Valmik Thapar says “full of enemies, lack of prey”: hyenas, leopards, dogs can kill cheetahs, also worried about what they will eat in new environment
On the day when 8 cheetahs were brought from Africa as part of the animal’s historic reintroduction to India, leading conservationist Valmik Thapar expressed concern about “how the cheetah will walk, hunt, feed and raise its cubs” at Kuno National. Park in Madhya Pradesh, where it faces “lack of space and prey”.
“The area is full of hyenas and leopards, which are the main enemies of the cheetah. If you look in Africa, hyenas chase and kill leopards,” he said. “There are 150 villages around, which have dogs that can tear apart a leopard. He is a very docile animal.”
The speed and space of the cheetah
Asked why the cheetah, the fastest mammal on earth, could not outrun its attackers, he cited the difference in terrain. “In places like the Serengeti (a national park in Tanzania), leopards can escape because there is a large area of grassland. In Kuno, unless you convert the woodland into grassland, it is a problem… to turn corners quickly on stony ground, through sheer obstacles, is a big challenge (for cheetahs).
“Can the government convert woodland into grassland? Does the law allow this,” he asked rhetorically.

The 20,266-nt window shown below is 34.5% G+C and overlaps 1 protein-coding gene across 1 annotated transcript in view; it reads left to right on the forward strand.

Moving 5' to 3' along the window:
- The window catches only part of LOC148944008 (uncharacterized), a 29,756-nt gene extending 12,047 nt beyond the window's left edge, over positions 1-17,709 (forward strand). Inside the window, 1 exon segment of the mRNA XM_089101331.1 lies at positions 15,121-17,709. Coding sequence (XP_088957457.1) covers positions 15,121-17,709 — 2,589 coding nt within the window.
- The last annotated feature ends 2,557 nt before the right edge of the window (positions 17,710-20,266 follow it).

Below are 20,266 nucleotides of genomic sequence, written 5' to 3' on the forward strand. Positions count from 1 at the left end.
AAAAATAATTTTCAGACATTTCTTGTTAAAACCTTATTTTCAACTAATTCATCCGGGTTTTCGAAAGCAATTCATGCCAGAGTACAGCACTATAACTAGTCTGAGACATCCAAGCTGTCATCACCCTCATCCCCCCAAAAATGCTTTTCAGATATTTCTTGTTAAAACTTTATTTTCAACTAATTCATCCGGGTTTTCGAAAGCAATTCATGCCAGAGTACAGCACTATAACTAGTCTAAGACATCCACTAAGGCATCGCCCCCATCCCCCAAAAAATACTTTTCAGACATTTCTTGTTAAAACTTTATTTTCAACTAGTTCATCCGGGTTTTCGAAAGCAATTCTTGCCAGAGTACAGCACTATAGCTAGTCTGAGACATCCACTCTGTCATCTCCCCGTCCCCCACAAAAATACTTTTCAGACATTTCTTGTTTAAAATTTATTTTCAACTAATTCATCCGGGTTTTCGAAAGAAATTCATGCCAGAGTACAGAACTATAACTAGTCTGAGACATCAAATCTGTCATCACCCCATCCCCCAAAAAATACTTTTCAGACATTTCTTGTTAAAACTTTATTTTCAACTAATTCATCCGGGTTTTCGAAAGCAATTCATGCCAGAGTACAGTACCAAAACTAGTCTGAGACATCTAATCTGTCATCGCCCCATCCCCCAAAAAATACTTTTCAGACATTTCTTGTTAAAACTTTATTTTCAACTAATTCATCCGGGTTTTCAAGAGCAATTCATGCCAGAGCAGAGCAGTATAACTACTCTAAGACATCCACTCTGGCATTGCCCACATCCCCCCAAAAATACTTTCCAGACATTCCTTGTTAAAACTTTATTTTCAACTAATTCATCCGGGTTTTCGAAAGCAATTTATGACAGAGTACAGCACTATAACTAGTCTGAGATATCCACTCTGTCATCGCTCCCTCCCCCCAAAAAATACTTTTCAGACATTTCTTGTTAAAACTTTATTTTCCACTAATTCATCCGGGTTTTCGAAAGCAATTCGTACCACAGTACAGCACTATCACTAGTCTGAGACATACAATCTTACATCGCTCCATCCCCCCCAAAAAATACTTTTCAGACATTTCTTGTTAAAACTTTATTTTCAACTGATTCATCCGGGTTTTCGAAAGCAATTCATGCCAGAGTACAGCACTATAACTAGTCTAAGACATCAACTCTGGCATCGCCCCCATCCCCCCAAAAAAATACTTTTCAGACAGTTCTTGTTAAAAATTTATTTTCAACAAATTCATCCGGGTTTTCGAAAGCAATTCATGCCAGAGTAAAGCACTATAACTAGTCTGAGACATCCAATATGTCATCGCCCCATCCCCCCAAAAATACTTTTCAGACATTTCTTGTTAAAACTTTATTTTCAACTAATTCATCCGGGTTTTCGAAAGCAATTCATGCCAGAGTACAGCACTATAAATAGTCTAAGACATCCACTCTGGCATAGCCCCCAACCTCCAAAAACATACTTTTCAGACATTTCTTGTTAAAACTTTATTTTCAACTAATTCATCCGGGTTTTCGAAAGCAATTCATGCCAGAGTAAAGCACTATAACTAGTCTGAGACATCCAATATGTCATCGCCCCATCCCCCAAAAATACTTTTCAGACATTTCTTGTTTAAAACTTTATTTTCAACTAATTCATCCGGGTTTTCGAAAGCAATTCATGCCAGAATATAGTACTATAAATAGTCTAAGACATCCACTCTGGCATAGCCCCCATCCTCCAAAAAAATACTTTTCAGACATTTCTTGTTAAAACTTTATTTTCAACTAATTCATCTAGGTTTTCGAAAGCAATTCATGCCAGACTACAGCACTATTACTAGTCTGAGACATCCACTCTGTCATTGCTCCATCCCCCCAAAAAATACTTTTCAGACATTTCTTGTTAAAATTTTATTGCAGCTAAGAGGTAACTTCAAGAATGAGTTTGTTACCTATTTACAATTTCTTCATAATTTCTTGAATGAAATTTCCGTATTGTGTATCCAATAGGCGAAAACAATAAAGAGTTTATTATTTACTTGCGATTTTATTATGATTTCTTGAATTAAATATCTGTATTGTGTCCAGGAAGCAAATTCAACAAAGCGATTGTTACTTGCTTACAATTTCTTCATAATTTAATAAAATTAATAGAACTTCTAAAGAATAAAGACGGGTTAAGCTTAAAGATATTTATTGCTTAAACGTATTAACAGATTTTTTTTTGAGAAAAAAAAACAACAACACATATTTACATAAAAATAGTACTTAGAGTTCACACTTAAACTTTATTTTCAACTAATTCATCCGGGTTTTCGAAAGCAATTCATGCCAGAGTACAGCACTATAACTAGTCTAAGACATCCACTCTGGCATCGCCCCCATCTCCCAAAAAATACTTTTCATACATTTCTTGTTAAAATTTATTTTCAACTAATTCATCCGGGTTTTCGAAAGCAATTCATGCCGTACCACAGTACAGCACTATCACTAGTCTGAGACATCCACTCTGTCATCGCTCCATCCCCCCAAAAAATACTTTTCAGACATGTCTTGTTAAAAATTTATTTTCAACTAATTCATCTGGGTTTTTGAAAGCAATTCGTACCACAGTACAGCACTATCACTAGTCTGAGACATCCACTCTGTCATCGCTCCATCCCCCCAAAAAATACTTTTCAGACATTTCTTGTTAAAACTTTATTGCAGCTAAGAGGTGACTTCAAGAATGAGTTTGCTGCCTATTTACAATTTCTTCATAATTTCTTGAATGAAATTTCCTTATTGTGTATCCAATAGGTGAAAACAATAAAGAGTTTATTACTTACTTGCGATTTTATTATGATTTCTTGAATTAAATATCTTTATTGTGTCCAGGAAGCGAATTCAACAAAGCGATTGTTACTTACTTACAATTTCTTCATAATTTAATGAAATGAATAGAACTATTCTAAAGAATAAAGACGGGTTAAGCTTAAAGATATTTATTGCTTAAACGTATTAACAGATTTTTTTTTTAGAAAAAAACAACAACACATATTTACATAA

Mr Thapar listed tigers as another potential threat to cheetahs in Kuno: “Sometimes tigers from Ranthambore also come here, which is one reason the lions could not be relocated. It’s not often. But we have to close that corridor too.”
What will they eat?
He also listed problems with finding prey. “In the Serengeti, there are over a million gazelles available. In Kuno, unless we raise and bring in antelopes or chinkaras (which live on grasslands), cheetahs have to hunt spotted deer, which are wild animals and can hide. These deer also have large horns and can injure leopards. And the leopard cannot afford injury; It is mostly fatal for them.”
“We already needed to breed chinkara and antelope. Although we try to make history,” he said, “I’m not sure why we’re doing it at this level. There are many problems with native species. We need to find a balance.”
He said the cheetah has long been a “royal pet” and has “never killed a human being”. “He is very gentle, very delicate. [Rehabilitation] is a big challenge.”
Earlier today, wearing sunglasses and a safari hat, Prime Minister Narendra Modi cranked a lever to release a pack of cheetahs from Namibia into a special enclosure in Kuno.
The Prime Minister – after releasing the cheetahs was seen clicking his photographs of the cheetahs. The leopards, five females and three males, will be kept in a quarantine enclosure for about a month before being released into the open forest areas of the park.
The species was declared extinct in India in 1952.
Valmik Thapar emphasized that they do not do well in breeding. “There are only 6,500 to 7,100 left in the world. And the mortality rate (death at the pupal stage) is 95 percent. For now eight have been brought, and more will be brought, it is a huge task. They need to be monitored 24-by-7 to make sure they are alive.”
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